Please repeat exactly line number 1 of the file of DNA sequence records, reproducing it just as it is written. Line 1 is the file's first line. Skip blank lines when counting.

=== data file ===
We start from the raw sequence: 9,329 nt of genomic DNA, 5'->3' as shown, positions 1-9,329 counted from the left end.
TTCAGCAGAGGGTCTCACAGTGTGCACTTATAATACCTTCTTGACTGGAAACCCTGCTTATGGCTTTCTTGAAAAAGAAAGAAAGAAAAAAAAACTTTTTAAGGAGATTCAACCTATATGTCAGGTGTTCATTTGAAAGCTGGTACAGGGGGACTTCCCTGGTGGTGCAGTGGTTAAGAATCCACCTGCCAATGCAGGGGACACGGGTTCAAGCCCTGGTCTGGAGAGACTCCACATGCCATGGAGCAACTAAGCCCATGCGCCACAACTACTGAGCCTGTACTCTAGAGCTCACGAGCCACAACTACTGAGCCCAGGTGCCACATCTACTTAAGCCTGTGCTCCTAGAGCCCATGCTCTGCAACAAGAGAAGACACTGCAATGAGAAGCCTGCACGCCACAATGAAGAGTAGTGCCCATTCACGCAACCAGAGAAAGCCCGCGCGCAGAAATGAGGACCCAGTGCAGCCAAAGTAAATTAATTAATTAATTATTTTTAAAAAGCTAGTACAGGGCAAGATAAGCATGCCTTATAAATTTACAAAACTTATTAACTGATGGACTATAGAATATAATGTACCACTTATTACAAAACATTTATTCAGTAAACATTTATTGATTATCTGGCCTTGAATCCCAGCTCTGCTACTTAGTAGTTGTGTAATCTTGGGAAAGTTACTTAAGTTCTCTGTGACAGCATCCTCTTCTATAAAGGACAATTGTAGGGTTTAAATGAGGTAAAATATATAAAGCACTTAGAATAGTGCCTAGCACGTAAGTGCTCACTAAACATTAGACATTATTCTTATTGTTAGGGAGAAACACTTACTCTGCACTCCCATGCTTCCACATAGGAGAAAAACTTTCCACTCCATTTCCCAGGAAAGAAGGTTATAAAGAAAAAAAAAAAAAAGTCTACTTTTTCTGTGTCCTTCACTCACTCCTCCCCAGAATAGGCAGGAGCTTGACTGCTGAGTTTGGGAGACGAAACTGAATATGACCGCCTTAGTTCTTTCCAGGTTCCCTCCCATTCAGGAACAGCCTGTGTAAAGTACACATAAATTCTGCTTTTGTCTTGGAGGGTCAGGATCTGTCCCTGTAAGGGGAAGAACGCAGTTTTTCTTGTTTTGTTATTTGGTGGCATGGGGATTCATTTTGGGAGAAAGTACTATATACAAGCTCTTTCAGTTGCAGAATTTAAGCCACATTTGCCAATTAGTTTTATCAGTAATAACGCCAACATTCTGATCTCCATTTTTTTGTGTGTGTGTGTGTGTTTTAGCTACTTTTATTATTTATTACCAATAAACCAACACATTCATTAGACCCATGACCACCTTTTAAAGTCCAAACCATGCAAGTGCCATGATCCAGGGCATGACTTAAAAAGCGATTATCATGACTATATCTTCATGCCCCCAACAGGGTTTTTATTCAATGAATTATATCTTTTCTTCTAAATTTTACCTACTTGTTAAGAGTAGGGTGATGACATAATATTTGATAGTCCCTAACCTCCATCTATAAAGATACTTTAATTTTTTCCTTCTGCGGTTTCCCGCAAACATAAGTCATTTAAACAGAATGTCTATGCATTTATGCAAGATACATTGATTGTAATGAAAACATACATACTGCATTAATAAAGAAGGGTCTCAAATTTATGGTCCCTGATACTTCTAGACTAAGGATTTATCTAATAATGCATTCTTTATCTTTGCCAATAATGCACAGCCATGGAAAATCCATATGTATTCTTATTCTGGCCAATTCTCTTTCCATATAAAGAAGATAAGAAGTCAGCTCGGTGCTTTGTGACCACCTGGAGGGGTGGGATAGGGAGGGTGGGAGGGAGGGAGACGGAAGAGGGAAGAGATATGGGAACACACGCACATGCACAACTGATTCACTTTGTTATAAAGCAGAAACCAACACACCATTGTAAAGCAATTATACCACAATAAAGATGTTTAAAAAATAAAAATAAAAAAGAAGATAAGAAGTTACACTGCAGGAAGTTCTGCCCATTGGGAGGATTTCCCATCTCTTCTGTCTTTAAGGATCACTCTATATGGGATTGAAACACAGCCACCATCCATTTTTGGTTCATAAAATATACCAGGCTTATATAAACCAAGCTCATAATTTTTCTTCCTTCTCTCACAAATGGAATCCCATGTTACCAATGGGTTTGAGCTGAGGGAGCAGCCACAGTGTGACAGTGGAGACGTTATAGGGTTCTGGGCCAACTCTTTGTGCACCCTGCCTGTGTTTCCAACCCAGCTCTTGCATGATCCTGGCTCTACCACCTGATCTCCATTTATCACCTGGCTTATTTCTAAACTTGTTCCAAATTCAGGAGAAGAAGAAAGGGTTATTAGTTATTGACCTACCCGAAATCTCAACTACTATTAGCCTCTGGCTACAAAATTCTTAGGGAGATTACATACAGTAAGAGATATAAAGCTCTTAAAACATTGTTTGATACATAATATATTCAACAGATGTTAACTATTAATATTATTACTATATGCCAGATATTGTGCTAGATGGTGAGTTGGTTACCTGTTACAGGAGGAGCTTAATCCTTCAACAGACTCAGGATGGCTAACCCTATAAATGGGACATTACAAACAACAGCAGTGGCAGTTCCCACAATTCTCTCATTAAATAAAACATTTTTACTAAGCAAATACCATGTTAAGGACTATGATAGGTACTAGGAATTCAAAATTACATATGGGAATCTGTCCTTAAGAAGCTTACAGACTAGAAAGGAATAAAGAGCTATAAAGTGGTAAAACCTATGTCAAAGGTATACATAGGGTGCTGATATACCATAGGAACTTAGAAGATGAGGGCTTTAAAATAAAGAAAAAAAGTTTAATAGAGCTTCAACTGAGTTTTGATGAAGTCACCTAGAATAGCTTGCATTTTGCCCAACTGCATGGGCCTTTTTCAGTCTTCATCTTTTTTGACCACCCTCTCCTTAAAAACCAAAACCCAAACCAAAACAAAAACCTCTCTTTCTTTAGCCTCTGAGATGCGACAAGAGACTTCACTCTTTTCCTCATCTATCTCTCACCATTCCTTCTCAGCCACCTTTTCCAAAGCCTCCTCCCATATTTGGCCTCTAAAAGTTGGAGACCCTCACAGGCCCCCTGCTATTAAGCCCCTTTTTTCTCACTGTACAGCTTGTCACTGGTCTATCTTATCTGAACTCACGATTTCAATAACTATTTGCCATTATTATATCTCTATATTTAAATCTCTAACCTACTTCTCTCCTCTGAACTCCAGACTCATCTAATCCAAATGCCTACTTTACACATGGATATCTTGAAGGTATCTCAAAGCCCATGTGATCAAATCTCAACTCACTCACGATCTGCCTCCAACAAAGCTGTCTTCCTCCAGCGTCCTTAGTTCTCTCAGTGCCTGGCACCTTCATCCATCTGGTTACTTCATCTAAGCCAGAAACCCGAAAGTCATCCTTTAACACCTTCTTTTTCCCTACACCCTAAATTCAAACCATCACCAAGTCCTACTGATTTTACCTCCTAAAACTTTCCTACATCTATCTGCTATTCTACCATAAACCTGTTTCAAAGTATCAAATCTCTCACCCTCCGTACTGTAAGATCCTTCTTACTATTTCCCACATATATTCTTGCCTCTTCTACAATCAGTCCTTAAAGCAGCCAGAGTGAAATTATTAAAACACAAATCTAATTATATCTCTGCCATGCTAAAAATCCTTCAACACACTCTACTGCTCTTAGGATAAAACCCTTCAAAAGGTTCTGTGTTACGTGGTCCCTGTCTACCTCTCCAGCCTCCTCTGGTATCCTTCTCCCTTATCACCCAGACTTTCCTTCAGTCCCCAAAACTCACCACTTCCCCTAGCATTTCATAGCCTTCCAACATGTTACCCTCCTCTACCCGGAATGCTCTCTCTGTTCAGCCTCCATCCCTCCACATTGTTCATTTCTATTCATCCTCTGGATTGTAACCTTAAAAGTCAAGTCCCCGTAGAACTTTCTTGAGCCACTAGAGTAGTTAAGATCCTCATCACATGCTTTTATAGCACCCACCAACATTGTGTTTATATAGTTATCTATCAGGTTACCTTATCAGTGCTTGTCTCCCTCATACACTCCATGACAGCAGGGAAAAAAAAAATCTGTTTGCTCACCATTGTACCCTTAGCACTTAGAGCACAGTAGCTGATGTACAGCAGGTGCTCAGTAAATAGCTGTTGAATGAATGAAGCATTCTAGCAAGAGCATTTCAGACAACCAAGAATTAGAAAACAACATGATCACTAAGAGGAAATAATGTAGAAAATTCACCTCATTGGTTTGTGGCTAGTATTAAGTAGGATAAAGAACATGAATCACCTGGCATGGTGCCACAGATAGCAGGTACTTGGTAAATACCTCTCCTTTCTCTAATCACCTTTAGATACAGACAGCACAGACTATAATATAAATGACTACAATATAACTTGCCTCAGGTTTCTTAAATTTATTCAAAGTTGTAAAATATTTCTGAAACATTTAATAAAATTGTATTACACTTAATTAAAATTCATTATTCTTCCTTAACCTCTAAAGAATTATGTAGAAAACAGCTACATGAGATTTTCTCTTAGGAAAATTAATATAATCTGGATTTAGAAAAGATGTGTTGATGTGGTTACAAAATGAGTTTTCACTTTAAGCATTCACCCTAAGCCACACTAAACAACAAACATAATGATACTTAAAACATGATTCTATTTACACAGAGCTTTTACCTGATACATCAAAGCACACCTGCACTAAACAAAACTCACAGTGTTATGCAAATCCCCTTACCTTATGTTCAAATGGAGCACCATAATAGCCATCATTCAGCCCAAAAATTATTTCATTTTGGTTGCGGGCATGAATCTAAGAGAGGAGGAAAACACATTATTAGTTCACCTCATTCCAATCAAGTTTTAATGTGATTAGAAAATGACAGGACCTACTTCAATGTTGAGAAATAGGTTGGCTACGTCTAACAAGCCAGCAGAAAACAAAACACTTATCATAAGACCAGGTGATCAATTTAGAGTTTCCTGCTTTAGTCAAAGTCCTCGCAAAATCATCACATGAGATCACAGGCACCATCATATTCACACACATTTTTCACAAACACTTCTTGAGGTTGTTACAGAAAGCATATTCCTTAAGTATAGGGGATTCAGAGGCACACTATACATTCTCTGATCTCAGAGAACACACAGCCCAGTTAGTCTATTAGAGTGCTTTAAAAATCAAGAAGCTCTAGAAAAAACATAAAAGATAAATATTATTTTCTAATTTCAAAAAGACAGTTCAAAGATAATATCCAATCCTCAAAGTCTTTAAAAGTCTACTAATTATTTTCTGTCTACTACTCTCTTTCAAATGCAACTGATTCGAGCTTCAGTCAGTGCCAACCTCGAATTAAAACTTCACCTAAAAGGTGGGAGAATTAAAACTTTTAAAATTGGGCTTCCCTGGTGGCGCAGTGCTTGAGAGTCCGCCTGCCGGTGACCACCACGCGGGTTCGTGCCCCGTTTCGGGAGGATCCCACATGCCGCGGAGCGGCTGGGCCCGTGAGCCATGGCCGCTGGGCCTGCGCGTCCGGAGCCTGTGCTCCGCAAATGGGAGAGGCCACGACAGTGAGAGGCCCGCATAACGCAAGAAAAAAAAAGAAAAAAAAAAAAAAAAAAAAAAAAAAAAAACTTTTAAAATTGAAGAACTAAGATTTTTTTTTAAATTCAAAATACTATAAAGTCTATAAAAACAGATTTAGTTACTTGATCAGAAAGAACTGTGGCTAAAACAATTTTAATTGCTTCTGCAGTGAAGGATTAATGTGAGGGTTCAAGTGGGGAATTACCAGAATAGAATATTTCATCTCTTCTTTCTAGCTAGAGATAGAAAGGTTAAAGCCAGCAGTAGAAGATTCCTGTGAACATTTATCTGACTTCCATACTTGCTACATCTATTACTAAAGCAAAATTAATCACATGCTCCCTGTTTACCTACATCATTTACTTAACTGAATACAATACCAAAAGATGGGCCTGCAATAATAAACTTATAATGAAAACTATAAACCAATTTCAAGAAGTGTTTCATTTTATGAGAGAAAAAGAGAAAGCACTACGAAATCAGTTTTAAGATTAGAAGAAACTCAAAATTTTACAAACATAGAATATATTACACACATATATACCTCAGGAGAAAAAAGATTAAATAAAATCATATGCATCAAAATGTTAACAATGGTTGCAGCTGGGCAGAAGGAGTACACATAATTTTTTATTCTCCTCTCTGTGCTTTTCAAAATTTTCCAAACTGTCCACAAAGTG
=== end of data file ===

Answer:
We start from the raw sequence: 9,329 nt of genomic DNA, 5'->3' as shown, positions 1-9,329 counted from the left end.